A few days ago I discussed a document about “resurging” anti-Americanism in the Arab world, juxtaposing it with Barack Obama’s warning of a “new phase” in Middle Eastern terrorism after the Paris andSan Bernardino attacks. The memorandum, sent from the State Department to American officials throughout the Middle East on May 1st, 1950, at the very outset of the modern-day conflict in the region, spoke of a “reenkindling” of Arab “animosity” and the “sincere objections” among the people there about the U.S. role in supporting Israel ownership of Palestine land in the U.N. statehood decision.
The importance of the document is simple to discern. The U.S. has been the pivot point in tension in the Middle East since Israel became a state and Arab oil became globally vital in World War II. And that came with great consequences, and opposition. The words “resurgence” and “reenkindling” clearly indicate an escalation of an ongoing situation. So Obama’s talk of a “new phase” notwithstanding, the Americans have been the object of dissension, hatred, and sometimes aggression for well over a half-century, but, unlike American officials in May 1950, today’s politicians generally take a crude, provocative, and incendiary position in the affairs of the region, stoking “Islamophobia” and offering unreserved support of Israel.
And things aren’t likely to change. Writing an op-ed in the Jewish Journal, the presidential frontrunner Hillary Clinton observed that “in this time of terrorism and turmoil, the alliance between the United States and Israel is more important than ever. To meet the many challenges we face, we have to take our relationship to the next level.” She pledged American support of “an Israel strong enough to deter its enemies and strong enough to take steps in the pursuit of peace.” Taking up one of Benjamin Netanyahu’s main causes—crushing the “existential threat” of Iran—Clinton warned that Tehran leaders “need to understand that America will act decisively if Iran violates the nuclear agreement, including taking military action if necessary.”
Clinton’s promise to take the Israeli-American relationship to the next level can only create more instability in the region. (Indeed, one wonders what that “next level”would be–the Israeli embassy moving in with the State Department?) The U.S. role in backing up Israel is already massive. A Congressional Research Service paper from June 2015 explained that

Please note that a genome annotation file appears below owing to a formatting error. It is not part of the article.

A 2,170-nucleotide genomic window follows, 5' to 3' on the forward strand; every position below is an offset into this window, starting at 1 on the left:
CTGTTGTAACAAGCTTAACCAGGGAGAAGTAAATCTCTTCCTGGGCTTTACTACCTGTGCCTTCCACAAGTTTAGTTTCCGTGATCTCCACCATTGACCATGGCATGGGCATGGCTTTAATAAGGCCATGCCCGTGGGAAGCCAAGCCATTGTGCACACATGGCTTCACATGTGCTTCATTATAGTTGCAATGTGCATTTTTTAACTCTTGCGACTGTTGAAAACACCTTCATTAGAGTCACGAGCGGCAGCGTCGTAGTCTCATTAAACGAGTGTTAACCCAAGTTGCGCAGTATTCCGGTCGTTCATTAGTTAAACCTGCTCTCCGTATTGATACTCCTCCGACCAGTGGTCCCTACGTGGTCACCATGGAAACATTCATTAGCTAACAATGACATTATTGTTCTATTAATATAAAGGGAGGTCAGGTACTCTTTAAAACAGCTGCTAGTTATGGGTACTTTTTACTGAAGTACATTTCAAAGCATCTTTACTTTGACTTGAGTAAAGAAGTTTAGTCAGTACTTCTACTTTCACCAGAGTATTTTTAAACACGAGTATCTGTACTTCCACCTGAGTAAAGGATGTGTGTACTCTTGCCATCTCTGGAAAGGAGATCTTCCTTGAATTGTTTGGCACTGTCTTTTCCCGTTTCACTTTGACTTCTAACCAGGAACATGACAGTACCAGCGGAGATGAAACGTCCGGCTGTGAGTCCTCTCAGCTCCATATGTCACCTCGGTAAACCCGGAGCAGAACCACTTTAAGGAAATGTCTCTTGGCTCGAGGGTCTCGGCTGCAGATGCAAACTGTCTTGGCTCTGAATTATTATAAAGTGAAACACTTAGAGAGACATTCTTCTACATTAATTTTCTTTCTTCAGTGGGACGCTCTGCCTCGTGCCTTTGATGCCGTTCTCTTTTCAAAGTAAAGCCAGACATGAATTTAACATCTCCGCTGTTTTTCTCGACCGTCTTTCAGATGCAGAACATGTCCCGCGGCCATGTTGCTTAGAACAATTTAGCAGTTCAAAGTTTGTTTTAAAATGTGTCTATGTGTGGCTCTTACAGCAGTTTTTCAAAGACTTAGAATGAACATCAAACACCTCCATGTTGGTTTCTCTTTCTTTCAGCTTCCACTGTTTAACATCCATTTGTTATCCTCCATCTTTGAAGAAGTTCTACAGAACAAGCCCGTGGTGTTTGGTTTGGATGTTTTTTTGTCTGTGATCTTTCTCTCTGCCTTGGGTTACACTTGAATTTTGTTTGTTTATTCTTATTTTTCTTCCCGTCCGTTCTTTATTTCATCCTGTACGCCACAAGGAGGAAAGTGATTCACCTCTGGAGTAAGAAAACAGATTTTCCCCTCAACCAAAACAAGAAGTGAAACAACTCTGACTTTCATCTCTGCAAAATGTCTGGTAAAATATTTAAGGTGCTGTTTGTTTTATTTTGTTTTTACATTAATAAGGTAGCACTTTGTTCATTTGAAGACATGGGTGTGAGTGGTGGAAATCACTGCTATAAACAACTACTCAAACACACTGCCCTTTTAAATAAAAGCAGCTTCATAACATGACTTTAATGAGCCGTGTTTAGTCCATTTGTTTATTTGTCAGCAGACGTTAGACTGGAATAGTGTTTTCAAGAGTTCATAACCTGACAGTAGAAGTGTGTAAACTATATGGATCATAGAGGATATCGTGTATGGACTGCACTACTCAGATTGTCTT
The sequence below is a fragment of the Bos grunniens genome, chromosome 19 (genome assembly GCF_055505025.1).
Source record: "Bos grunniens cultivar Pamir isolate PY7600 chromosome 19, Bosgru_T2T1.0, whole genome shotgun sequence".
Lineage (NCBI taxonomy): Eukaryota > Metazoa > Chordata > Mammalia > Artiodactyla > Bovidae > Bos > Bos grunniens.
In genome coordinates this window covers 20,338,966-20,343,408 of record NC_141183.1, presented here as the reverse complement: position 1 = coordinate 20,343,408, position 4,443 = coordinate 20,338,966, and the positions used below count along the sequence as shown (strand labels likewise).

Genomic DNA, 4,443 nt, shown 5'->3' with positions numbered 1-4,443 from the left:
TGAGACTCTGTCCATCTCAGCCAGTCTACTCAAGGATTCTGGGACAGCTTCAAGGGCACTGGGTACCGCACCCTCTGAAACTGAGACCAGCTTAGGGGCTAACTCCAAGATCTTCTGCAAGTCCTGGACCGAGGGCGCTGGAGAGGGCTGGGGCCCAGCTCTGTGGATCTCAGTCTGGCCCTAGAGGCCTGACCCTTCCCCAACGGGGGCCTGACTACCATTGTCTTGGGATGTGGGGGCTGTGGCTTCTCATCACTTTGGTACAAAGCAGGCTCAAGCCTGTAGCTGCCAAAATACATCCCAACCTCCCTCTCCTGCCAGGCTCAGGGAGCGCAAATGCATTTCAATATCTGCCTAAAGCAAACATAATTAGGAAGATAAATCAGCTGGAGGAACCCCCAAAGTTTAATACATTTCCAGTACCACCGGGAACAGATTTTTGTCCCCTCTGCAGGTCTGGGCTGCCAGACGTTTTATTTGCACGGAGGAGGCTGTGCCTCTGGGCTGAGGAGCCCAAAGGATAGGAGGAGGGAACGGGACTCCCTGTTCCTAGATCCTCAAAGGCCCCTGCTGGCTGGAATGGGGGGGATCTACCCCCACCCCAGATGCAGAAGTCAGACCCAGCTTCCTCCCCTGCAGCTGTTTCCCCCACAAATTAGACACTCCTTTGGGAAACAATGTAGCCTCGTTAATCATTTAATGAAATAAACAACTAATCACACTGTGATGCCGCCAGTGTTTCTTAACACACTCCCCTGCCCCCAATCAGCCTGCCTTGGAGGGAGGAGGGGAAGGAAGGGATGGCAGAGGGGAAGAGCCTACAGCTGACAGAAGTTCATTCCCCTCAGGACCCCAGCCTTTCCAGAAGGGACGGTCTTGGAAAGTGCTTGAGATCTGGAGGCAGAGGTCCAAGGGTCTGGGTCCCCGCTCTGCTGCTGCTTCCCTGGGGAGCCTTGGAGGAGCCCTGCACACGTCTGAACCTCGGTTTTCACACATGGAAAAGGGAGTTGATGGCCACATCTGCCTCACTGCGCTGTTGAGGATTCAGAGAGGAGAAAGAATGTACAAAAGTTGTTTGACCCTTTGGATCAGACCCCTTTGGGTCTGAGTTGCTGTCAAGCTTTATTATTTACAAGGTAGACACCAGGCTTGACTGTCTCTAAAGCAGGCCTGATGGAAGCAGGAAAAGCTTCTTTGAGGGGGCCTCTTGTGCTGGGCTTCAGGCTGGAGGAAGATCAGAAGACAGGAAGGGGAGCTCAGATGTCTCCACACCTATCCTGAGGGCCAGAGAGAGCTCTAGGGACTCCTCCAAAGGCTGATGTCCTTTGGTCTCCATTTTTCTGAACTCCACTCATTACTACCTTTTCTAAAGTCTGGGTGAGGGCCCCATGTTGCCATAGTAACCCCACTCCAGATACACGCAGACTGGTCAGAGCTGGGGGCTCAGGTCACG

“Israel is the largest cumulative recipient of U.S. foreign assistance since World War II. To date,the United States has provided Israel $124.3 billion current, or non-inflation-adjusted, dollars) in bilateral assistance. Almost all U.S. bilateral aid to Israel is in the form of military assistance, although in the past Israel also received significant economic assistance. Strong congressional support for Israel has resulted in Israel receiving benefits not available to any other countries; for example, Israel can use some U.S. military assistance both for research and development in the United States and for military purchases from Israeli manufacturers. In addition, U.S. assistance earmarked for Israel is generally delivered in the first 30 days of the fiscal year, while most other recipients normally receive aid in installments, and Israel (as is also the case with Egypt) is permitted to use cash flow financing for its U.S. arms purchases. In addition to receiving U.S. State Department-administered foreign assistance, Israel also receives funds from annual defense appropriations bills for rocket and missile defense programs. Israel pursues some of thoseprograms jointly with the United States.”
The U.S. is currently sending Tel Aviv $3.15 billion annually, or about $11 million per day. In addition to that, America provides political support and cover, preventing action against Israel inthe U.N. with 42 vetoes between 1972 and 2011.
So, with her promise to offer essentially blank-check support to Israel and use heated rhetoric against Iran, Clinton offers more of the same in the region: instability, militarization, and war. Aid to Israel isn’t a pathway to peace, but a guarantee that anti-Americanism in the Arab world will continue to resurge and reenkindle, just like American diplomats understood and predicted 65 years ago.